Did the first shoe just drop? The Fed Funds rate has effectively been at zero since December of 2008. That’s a zero rate for banks for more than six years when banks need to borrow from one another to meet their reserve requirements.

The rate has been so low for so long we may have moved into anrate increase this june arena where ultra-low rates are the norm, not the exception. But for six years? That sounds like a norm to me. But that might be coming to an end soon.

According to a Reuters article reported on cnbc.com, two voting members of the Fed think it’s time to raise rates sooner rather than later. As early as last October, many economists expected the Fed to stand pat well into 2015, and some even into next year before a rate increase was exercised by the Fed. Both Fed Presidents Jeffrey Lacker and John Williams publicly stated a rate increase might be coming this June. That’s four months from now. Will that happen?

The next FOMC meetings will be held March 17-18. Rate moves will be discussed at these meetings and if there is a rate move then we’ll know about it the afternoon of the 18th. If no rate increase, April 28-29 follow then June 16-17. If in fact a rate increase will happen in June, it looks as if June 17 will be the date.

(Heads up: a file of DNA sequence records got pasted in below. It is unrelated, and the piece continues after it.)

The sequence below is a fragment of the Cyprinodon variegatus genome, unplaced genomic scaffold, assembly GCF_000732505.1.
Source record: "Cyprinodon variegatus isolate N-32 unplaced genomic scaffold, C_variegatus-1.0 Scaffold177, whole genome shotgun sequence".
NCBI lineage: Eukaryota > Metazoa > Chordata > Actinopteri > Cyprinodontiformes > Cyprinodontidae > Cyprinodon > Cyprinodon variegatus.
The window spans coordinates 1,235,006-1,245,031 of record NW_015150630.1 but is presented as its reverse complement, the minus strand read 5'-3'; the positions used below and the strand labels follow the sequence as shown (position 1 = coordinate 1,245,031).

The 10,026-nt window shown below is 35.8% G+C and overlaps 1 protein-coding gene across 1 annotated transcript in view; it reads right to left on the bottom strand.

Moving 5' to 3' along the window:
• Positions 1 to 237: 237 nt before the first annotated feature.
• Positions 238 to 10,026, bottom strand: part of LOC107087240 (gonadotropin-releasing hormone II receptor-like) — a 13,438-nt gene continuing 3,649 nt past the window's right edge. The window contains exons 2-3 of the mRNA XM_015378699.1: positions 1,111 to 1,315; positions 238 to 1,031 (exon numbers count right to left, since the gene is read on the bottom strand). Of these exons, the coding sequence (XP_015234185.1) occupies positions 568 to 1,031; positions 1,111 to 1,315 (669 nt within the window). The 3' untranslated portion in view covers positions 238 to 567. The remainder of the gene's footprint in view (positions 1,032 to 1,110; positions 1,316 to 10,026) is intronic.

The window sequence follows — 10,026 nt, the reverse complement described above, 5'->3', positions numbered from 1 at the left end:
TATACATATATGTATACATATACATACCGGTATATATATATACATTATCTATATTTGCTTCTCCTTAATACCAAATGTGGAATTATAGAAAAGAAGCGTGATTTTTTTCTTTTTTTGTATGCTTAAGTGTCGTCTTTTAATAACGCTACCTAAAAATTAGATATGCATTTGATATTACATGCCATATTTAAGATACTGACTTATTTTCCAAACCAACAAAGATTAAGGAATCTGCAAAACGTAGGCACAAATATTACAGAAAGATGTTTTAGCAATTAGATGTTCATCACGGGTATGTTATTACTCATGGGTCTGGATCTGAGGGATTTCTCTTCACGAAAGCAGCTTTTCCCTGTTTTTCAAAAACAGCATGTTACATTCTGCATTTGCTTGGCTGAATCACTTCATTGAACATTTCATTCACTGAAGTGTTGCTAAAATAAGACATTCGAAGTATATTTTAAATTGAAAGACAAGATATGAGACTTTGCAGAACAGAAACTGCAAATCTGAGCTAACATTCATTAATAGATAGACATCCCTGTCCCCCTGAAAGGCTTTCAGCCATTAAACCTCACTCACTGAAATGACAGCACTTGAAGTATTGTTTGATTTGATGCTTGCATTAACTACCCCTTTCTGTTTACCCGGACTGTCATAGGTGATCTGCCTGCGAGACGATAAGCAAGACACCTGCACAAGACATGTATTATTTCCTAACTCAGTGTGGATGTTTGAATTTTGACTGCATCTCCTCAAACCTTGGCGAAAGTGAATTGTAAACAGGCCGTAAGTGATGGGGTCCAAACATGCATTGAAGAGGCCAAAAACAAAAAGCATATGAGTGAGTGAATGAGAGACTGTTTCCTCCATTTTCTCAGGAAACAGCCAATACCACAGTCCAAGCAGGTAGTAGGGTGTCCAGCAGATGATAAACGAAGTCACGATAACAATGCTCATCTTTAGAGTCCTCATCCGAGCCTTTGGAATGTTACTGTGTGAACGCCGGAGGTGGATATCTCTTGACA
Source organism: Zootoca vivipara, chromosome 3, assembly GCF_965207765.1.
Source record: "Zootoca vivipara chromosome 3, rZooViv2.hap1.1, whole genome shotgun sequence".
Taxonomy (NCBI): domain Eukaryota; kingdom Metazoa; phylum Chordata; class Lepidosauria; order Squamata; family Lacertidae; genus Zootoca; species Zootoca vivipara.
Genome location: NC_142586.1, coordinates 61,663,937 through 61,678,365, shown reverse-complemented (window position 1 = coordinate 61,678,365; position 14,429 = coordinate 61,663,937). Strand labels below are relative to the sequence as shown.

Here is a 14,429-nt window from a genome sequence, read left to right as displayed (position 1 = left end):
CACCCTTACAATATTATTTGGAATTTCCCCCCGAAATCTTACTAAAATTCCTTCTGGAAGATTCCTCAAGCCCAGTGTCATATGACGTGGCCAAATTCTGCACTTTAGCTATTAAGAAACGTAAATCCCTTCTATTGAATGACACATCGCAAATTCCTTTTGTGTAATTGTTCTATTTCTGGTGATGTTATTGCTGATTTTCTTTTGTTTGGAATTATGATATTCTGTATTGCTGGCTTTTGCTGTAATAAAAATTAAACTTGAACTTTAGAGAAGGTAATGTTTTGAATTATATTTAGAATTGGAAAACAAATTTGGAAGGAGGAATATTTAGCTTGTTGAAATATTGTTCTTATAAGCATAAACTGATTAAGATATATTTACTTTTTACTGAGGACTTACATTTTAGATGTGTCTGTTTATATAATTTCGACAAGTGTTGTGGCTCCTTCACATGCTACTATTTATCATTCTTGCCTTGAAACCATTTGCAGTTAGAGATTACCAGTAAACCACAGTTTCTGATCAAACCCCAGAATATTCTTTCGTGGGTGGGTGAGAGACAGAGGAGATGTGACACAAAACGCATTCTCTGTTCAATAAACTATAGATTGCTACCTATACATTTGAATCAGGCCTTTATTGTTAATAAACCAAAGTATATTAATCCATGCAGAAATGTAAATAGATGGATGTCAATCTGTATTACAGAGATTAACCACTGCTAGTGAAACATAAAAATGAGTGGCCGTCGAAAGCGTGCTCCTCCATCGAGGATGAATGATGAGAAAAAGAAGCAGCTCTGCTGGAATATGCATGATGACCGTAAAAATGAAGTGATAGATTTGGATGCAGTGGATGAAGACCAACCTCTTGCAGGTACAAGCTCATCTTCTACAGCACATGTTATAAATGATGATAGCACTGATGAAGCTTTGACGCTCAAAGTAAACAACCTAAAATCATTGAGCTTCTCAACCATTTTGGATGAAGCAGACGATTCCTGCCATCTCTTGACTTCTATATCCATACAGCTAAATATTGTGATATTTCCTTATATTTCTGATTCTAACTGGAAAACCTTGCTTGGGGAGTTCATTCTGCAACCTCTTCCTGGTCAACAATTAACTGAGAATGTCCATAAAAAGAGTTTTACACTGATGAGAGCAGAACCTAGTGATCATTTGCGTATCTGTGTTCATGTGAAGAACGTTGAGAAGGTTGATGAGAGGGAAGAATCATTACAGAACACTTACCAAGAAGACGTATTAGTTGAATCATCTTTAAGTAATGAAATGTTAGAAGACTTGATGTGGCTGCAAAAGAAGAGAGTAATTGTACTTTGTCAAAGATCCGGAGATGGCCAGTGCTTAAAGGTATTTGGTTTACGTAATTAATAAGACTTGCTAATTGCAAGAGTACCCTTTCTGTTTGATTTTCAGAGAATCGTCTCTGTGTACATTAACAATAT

However, if the economy continues to spew positive economic reports such as employment, job creation and wage growth on the way to June 17, credit markets will have anticipated the rate bump and rates will have moved up in anticipation of the increase. Bond traders don’t like surprises and if a rate increase is expected, the price of bonds and U.S. Treasuries will begin to fall, increasing market rates. If February produces the sort of economic reports that indicate a recovery is in progress, we could see higher rates as early as the first week of March, if not sooner.